Cancer patients may be twice as likely to get COVID-19, study finds

Cancer patients at a hospital in Wuhan, China, were twice as likely to be diagnosed with COVID-19 as the general population, suggesting cancer patients may face a higher risk during the pandemic, according to a study published in JAMA Oncology.

Researchers reviewed the medical records of 1,524 patients with cancer who were admitted to a hospital in Wuhan, from Dec. 30, 2019, to Feb. 17.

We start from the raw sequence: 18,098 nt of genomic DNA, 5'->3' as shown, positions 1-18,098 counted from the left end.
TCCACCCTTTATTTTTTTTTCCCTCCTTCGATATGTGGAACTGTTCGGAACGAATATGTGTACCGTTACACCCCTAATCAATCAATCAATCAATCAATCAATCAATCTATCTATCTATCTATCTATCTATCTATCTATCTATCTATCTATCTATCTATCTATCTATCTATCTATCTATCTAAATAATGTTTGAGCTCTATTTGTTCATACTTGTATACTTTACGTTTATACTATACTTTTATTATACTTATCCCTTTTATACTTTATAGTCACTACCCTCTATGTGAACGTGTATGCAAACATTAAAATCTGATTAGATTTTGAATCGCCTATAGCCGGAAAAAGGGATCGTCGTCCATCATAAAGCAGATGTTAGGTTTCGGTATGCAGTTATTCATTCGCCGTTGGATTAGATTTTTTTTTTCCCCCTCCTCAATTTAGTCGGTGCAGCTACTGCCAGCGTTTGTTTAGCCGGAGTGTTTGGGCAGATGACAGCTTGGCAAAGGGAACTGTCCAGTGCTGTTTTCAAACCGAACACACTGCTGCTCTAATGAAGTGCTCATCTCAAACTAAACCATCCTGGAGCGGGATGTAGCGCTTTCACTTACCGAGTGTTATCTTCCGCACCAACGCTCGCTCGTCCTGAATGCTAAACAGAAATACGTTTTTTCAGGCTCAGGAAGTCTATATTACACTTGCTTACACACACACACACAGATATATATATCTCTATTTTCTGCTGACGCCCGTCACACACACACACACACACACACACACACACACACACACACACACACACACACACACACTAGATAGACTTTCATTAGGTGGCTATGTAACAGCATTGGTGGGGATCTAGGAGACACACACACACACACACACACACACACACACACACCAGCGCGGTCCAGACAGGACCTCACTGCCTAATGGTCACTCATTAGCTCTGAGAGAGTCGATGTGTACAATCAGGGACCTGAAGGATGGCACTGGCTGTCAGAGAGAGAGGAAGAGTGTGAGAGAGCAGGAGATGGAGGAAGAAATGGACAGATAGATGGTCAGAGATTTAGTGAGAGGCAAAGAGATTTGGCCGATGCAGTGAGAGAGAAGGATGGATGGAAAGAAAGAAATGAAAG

The estimated infection rate of the new coronavirus in cancer patients was 0.79 percent, twice the incidence of COVID-19 reported in the city of Wuhan over the same time period.

The median age of infected cancer patients was 66 years. About 58 percent of the patients with COVID-19 had non-small cell lung carcinoma.

"We propose that aggressive measures be undertaken to reduce frequency of hospital visits of patients with cancer during a viral epidemic going forward," study authors concluded.

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